Just when you though it was safe to throw away scart switchboxes as you move to hi-def you soon realise that most HD TV’s come with only 1 HDMI socket, 1 DVI socket and a component socket (although most new TV’s now come with 2 HDMI’s at least). Not much when you think of the multiple HD sources that you could have. To get round this little issue I plumped for an Octava 5 way HDMI switchbox. This works really well as a pass through device and gives long term expandability for any future HD devices I may add.
It allows for 5 HDMI/DVI sources to be connected and so far with my two sources it’s worked with no issues. Although it auto switches it also supports Infra Red selection of an input which is useful feature to have. If you do want one I can highly recommend The Media Factory who answered all my queries and also delivered promptly. Will definitely use them again. Worth noting that the Octava was pretty cost effective when compared to other HDMI switchboxes on the market at the moment.
Also worth considering is the Octava switchbox that also allows for multiple optical inputs – very handy if your amp is low on capacity. Ultimately the switchbox is more expandable and cost effective than upgrading your amp which looking at today’s market will give you one extra HDMI socket which really isn’t enough.
A few bit’s and pieces on HD. Firstly, my TV. Had no real issues with it apart from a bug with the 360 (and maybe hi-def content in general) in that the colour red (and oranges) would cause some ghosting of the image on the screen. Nothing major and certainly nothing that could be spotted in game. You could see it especially on the dashboard and in PGR menu’s although changing the dashboard theme removed the issue.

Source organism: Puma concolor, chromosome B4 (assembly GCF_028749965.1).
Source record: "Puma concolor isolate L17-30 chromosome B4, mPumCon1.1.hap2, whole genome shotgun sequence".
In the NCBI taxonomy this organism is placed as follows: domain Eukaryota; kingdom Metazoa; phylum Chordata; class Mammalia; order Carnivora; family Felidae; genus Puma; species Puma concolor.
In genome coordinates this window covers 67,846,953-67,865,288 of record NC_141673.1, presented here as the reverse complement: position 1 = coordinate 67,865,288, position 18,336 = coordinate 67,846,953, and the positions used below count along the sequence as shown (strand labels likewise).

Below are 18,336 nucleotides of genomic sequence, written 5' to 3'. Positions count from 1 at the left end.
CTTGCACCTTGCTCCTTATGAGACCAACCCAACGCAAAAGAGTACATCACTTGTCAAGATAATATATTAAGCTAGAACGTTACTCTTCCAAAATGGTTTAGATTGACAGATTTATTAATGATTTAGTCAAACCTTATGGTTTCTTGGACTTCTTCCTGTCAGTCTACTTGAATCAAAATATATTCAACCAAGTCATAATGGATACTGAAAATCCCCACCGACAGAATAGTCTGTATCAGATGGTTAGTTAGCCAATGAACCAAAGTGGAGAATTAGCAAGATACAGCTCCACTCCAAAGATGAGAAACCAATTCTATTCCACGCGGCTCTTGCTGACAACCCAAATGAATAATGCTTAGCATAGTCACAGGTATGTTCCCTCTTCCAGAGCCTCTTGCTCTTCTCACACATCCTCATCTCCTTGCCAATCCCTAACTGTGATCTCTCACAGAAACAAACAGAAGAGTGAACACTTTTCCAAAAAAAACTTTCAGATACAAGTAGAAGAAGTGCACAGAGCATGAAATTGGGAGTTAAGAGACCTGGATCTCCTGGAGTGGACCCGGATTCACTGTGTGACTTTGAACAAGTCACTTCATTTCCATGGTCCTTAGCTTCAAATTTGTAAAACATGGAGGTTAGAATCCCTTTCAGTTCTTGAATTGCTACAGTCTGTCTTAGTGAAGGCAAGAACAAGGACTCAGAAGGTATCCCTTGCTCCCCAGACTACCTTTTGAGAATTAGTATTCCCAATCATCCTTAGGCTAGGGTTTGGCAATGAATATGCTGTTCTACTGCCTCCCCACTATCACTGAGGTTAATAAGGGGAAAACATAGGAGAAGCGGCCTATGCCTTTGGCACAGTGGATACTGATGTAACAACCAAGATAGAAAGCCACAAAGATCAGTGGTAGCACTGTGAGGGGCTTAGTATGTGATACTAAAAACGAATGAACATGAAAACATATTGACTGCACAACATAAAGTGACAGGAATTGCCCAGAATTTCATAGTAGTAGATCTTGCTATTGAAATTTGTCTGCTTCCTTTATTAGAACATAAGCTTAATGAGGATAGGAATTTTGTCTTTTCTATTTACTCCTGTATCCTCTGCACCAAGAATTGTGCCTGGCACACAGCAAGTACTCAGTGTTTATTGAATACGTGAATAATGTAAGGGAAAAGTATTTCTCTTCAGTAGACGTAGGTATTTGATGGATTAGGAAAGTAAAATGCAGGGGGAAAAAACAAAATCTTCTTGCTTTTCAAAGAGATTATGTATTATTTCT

However I picked up TopSpin last week which looked gorgeous until I played my first tournament on clay. Uggggggghhhhhhhhh. Fugly and difficult to watch – felt the whole image was blurry. Luckily for me the next day saw the latest firmware release for the TV which solved the problem. Good stuff Philips – only took 4 months.
I still don’t know whether providing the facility to upgrade your TV’s firmware is a good idea. In one respect it allows Philips to address issues through the life of he TV. However it also allows them to ship a ‘buggy’ product knowing it can be addressed in the long term. How many users though will:
- Know about the firmware release
- Know how to apply it
- Have the confidence to do it
People I know have issues applying a firmware release to a DVD writer worth about Â£60 never mind to a TV worth Â£1800. For me it’s great but I’m a geek. For average users it’s just not good enough.
Other HD news is a rumour – Microsoft will announce their HD-DVD add on at E3 next month and it will be priced at $100. That sounds stupidly cheap. If it’s true then I can see a lot of people picking up the device. Hopefully they’ll add an HDMI socket to the player as well – HDMI is the new scart and I’m still surprised they went with component rather than HDMI on the 360. Time to make amends.
I’m still looking for an HDMI switch box. As I’ve mentioned HDMI has become the standard way of hooking up HD sources yet most screens still only have one socket. If your a switch box manufacturer then the next couple of years is the time to make money. By year end I’ll have the DVD player, Sky HD, PS3 and probably the 360 via the HD-DVD add on all using HDMI. So it’s definitely a five way switch box which looking at those on the market will cost between Â£150 and Â£350. Ouch. Octava is my first choice as there is now a UK distributor and it’s the cheapest. Gefen do a 4 way HDMI and audio switch box but it’s over Â£300. I would rather get a new amp with some HDMI inputs than pay that much. So it looks like Octava unless I turn up a bad review in avforums. I’ll post an update once I have the box and tested it.